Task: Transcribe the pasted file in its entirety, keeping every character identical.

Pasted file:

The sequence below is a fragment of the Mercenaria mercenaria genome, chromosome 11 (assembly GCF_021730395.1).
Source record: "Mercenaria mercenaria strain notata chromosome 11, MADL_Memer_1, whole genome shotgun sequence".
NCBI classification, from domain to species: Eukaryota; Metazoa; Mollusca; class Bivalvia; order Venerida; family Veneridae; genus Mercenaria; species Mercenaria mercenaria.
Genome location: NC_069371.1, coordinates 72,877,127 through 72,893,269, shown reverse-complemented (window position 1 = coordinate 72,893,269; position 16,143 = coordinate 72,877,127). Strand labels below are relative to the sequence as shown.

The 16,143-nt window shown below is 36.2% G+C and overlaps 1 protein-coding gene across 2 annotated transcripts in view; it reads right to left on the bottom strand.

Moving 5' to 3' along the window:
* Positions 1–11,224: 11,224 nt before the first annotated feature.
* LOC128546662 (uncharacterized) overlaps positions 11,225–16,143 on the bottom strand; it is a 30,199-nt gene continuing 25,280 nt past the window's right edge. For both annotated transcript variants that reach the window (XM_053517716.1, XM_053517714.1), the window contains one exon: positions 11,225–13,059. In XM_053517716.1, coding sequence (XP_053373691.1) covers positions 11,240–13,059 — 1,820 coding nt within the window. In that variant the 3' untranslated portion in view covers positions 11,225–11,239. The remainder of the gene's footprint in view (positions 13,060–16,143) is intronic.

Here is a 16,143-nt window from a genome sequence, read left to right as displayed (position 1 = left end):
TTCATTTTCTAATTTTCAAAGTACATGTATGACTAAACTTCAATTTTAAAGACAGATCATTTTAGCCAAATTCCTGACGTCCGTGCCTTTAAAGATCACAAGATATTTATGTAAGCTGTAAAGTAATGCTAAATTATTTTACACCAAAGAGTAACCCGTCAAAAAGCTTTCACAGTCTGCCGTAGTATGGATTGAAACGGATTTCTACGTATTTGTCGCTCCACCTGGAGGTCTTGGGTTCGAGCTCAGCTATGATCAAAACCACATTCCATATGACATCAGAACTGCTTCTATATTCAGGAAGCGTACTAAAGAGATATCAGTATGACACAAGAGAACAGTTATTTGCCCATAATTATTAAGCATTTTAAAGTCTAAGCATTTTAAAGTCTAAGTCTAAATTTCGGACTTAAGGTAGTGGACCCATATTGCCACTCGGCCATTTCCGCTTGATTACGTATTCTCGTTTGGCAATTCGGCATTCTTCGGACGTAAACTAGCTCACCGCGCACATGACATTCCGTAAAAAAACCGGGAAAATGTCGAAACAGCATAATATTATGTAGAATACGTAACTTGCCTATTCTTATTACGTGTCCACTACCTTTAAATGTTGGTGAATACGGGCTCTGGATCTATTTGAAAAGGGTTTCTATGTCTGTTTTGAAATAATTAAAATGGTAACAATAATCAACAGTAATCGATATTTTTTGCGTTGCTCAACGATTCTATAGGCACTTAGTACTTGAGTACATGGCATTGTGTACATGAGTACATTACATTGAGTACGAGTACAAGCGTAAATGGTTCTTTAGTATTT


The sequence below is a fragment of the Mercenaria mercenaria genome, chromosome 11 (assembly GCF_021730395.1).
Source record: "Mercenaria mercenaria strain notata chromosome 11, MADL_Memer_1, whole genome shotgun sequence".
NCBI classification, from domain to species: Eukaryota; Metazoa; Mollusca; class Bivalvia; order Venerida; family Veneridae; genus Mercenaria; species Mercenaria mercenaria.
Genome location: NC_069371.1, coordinates 72,877,127 through 72,893,269, shown reverse-complemented (window position 1 = coordinate 72,893,269; position 16,143 = coordinate 72,877,127). Strand labels below are relative to the sequence as shown.

The 16,143-nt window shown below is 36.2% G+C and overlaps 1 protein-coding gene across 2 annotated transcripts in view; it reads right to left on the bottom strand.

Moving 5' to 3' along the window:
* Positions 1–11,224: 11,224 nt before the first annotated feature.
* LOC128546662 (uncharacterized) overlaps positions 11,225–16,143 on the bottom strand; it is a 30,199-nt gene continuing 25,280 nt past the window's right edge. For both annotated transcript variants that reach the window (XM_053517716.1, XM_053517714.1), the window contains one exon: positions 11,225–13,059. In XM_053517716.1, coding sequence (XP_053373691.1) covers positions 11,240–13,059 — 1,820 coding nt within the window. In that variant the 3' untranslated portion in view covers positions 11,225–11,239. The remainder of the gene's footprint in view (positions 13,060–16,143) is intronic.

Here is a 16,143-nt window from a genome sequence, read left to right as displayed (position 1 = left end):
TTCATTTTCTAATTTTCAAAGTACATGTATGACTAAACTTCAATTTTAAAGACAGATCATTTTAGCCAAATTCCTGACGTCCGTGCCTTTAAAGATCACAAGATATTTATGTAAGCTGTAAAGTAATGCTAAATTATTTTACACCAAAGAGTAACCCGTCAAAAAGCTTTCACAGTCTGCCGTAGTATGGATTGAAACGGATTTCTACGTATTTGTCGCTCCACCTGGAGGTCTTGGGTTCGAGCTCAGCTATGATCAAAACCACATTCCATATGACATCAGAACTGCTTCTATATTCAGGAAGCGTACTAAAGAGATATCAGTATGACACAAGAGAACAGTTATTTGCCCATAATTATTAAGCATTTTAAAGTCTAAGCATTTTAAAGTCTAAGTCTAAATTTCGGACTTAAGGTAGTGGACCCATATTGCCACTCGGCCATTTCCGCTTGATTACGTATTCTCGTTTGGCAATTCGGCATTCTTCGGACGTAAACTAGCTCACCGCGCACATGACATTCCGTAAAAAAACCGGGAAAATGTCGAAACAGCATAATATTATGTAGAATACGTAACTTGCCTATTCTTATTACGTGTCCACTACCTTTAAATGTTGGTGAATACGGGCTCTGGATCTATTTGAAAAGGGTTTCTATGTCTGTTTTGAAATAATTAAAATGGTAACAATAATCAACAGTAATCGATATTTTTTGCGTTGCTCAACGATTCTATAGGCACTTAGTACTTGAGTACATGGCATTGTGTACATGAGTACATTACATTGAGTACGAGTACAAGCGTAAATGGTTCTTTAGTATTT